Free Online Tutoring and Homework Help for Students in U.S. Military Families

From http://www.tutor.com/military.

The Tutor.com for U.S. Military Families program gives students in eligible military families access to free online tutoring and free homework help from live, expert tutors in more than 16 subjects.

Students in military families who are moving frequently or dealing with a deployed parent can rely on our tutors for expert help staying on top of tonight’s homework or catching up on missed concepts and lessons—at no cost.

How do I know if I’m eligible for free online tutoring and homework help?

Students in U.S. military families are eligible for free homework help and tutoring through the Tutor.com for U.S. Military Families program. Check out the complete eligibility list to find out if you and your family qualify for free access.

I’m eligible. When can I use the program?

Anytime you need it. Our tutors are online 24/7, and you never need an appointment.

Where do I access the free program?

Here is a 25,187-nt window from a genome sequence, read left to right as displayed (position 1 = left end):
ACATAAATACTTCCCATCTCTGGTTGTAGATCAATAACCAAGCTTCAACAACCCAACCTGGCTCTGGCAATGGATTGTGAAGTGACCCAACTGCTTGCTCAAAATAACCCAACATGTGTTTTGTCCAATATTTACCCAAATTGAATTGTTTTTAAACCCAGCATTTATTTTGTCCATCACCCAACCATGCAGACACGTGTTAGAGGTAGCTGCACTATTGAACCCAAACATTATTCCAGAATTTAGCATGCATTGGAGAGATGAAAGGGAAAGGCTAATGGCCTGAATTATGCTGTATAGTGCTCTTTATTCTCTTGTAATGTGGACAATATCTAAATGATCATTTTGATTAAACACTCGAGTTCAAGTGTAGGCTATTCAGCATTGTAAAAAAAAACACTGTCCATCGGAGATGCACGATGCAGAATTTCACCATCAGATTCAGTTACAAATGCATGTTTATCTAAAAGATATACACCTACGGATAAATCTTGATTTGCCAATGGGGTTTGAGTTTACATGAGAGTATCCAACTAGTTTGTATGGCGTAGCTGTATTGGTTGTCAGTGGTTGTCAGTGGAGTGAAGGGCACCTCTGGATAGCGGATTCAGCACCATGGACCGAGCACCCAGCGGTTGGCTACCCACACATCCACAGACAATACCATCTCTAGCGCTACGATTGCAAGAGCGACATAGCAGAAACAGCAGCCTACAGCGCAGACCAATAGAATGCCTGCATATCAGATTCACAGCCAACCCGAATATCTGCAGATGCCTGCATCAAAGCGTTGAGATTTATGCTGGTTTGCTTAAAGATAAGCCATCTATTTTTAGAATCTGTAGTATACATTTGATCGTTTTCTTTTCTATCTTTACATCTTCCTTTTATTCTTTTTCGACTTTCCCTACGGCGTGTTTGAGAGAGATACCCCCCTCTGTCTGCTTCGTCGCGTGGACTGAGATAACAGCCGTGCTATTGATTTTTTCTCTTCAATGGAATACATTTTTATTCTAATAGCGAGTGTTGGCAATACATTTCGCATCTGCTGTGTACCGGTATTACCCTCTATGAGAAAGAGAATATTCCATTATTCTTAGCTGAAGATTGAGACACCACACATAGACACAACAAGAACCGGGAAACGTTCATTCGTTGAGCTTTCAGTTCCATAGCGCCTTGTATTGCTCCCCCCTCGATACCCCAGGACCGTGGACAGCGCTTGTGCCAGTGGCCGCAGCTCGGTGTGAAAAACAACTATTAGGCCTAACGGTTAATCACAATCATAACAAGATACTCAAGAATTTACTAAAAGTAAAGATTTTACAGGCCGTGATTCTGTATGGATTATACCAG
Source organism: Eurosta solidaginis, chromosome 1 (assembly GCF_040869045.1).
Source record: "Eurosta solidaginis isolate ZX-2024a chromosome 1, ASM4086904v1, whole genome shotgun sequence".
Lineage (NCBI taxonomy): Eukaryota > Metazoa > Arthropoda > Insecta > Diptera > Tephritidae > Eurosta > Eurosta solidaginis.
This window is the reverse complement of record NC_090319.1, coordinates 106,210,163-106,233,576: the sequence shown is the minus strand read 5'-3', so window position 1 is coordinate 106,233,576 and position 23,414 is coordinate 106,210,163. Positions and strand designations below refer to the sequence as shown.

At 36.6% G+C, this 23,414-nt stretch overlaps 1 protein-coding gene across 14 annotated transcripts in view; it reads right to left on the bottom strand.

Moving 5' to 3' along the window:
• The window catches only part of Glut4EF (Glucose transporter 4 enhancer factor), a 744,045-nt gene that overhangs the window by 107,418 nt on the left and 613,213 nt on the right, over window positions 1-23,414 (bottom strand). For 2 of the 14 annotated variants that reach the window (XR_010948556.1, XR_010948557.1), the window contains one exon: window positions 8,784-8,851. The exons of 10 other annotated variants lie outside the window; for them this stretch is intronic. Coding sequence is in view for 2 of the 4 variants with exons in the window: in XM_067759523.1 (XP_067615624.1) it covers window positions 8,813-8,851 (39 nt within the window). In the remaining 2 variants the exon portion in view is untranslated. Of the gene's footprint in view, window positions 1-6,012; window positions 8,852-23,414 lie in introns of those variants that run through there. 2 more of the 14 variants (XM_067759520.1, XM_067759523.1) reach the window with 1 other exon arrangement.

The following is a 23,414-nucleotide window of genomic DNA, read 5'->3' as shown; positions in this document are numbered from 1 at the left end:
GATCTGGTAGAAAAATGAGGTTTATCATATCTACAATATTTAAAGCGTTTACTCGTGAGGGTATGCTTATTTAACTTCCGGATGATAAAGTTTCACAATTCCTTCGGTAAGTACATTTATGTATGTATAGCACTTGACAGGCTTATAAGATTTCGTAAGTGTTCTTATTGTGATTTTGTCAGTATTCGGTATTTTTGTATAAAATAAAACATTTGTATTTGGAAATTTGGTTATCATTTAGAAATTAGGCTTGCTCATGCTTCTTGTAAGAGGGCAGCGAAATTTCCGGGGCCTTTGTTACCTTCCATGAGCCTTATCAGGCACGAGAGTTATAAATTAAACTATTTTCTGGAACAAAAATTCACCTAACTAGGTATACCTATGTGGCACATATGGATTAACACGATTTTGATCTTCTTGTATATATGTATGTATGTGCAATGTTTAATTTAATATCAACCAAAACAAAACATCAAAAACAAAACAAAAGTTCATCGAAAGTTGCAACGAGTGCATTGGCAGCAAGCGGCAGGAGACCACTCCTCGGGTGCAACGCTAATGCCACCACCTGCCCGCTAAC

Everything is online, so you can access the program from any internet-enabled computer worldwide.

Free tutors? Are they qualified to help me?

Absolutely. All our tutors are real people who are expert in the subjects they tutor. They tutor every skill level from elementary to advanced, and they can also help eligible military adult students with introductory college courses, adult learning, and career transitions.

How exactly does the tutor help me?

You and the tutor will work together in a secure online classroom, where you can chat, draw on a shared whiteboard, upload files, and browse the web together.

What subjects and grade levels can I get help with?

K-12 students can get help in more than 16 academic subjects, including algebra, chemistry, calculus, and physics.

Eligible military adult learners can get back-to-school, college and career transition help, including GED prep and resume writing.

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Helping with Homework

Reposted from http://www.pbs.org/parents/goingtoschool/helping_homework.html

Wondering how to help your children with homework — or how to get them to do it without a struggle? Here’s how.

What’s the point of homework? “Homework is designed to help students reinforce key concepts, process and solidify new information, provide time for extra practice of skills, and reflect on how much they’ve learned,” notes teacher Susan Becker, M. Ed. However, approaches to homework vary from district to district, school to school and teacher to teacher. Some schools don’t give children homework until the 2nd grade, others start in kindergarten. Some teachers create original homework, while other use or modify prepared work sheets.